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article imageBMW makes good on promise to sell 100,000 electric cars in 2017

By Karen Graham     Dec 19, 2017 in Business
Keeping a promise made at the beginning of 2017 to deliver 100,000 electrified vehicles worldwide, BMW CEO Harald Kruger handed the keys to an i3 to its new owner, an 80-year-old customer from the North Rhine-Westphalia region of Germany this week.
And that was a "whopper" of a promise, too. But this is a reflection of BMW's increasing focus on electric cars and plug-in hybrids, as well as the recent shift in its electrified product line. and it underscores BMW's “leadership role when it comes to electro-mobility.”
Actually, BMW's record 100,000 cars sold this year is equal to the number of electrified cars it delivered between the introduction of the i3 in Europe in the spring of 2013 and the end of 2016. The i3 seemed to lead sales this year in the U.S. and in Western Europe, whereas last year, sales lagged.
In 2016, BMW sold only 60,000 i3's, so this year's sales are showing a 60 percent increase. The company is forecasting a double-digit increase in sales for 2018, although it may not be as steep as this year.
Battery Pack for BMW-i3 Electric Vehicle (at Munich Trade-Show Electronica) November 2012.
Battery Pack for BMW-i3 Electric Vehicle (at Munich Trade-Show Electronica) November 2012.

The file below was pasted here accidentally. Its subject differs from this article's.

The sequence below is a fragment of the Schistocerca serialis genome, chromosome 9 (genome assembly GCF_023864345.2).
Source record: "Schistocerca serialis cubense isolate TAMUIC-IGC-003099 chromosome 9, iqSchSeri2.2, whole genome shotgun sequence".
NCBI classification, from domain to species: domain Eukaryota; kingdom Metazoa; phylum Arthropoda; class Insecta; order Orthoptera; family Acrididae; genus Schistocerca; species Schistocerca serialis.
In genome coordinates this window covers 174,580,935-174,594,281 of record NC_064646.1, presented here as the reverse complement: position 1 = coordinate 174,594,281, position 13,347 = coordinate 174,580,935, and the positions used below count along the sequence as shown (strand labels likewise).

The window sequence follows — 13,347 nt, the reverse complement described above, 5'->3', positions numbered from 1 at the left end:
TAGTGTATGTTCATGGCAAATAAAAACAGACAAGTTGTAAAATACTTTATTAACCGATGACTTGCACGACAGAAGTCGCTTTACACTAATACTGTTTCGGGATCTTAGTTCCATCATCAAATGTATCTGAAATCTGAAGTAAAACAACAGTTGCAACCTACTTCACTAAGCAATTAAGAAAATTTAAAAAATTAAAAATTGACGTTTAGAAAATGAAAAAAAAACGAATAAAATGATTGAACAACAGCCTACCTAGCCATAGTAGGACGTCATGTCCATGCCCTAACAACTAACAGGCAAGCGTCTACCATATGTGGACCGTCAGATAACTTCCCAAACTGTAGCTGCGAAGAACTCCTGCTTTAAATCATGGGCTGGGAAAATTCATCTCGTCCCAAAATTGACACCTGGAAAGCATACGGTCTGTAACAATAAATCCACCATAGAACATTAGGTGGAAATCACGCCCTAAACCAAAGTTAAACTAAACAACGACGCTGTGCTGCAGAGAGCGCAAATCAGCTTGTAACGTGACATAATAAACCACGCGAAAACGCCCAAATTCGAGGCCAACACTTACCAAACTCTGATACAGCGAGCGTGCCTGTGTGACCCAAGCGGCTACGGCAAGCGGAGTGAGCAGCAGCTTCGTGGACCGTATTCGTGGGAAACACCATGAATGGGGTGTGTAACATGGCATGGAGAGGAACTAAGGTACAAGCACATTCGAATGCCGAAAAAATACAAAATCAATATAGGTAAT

RudolfSimon
Another thing that helped the company's sales this year was it shift away from it's "i" series to producing electrified versions of its more mainstream models, like the plug-in hybrid versions of the 3 Series and X5. Sales wouldn't have been as good as they turned out to be if BMW had stuck with only offering plug-in powertrains in dedicated, lower-volume models, according to The Drive.
BMW announces partnership with Solid Power
And to cement itself as a leading electric car manufacturer, BMW announced yesterday it was partnering with a new battery technology company, Solid Power, to develop and commercialize the latter’s solid-state battery technology for use in electric vehicles.
BMW s i3 series
BMW's i3 series
BMW
Solid State, a University of Colorado Boulder spinout, already produces batteries made up of inorganic materials they have particularly developed for that purpose, giving the batteries a higher energy density versus their lithium-ion equivalents, which means more power and range from the same size battery.
There is still much research and development to be done on the new batteries before wide-scale commercial production will be seen. And this is where BMW will be able to help. With the company's resources and expertise, there will surely be an acceleration of the R&D necessary to get the product to the public.
More about Bmw, 2017 goal, Electric cars, launch of 25 new EVs, Solid Power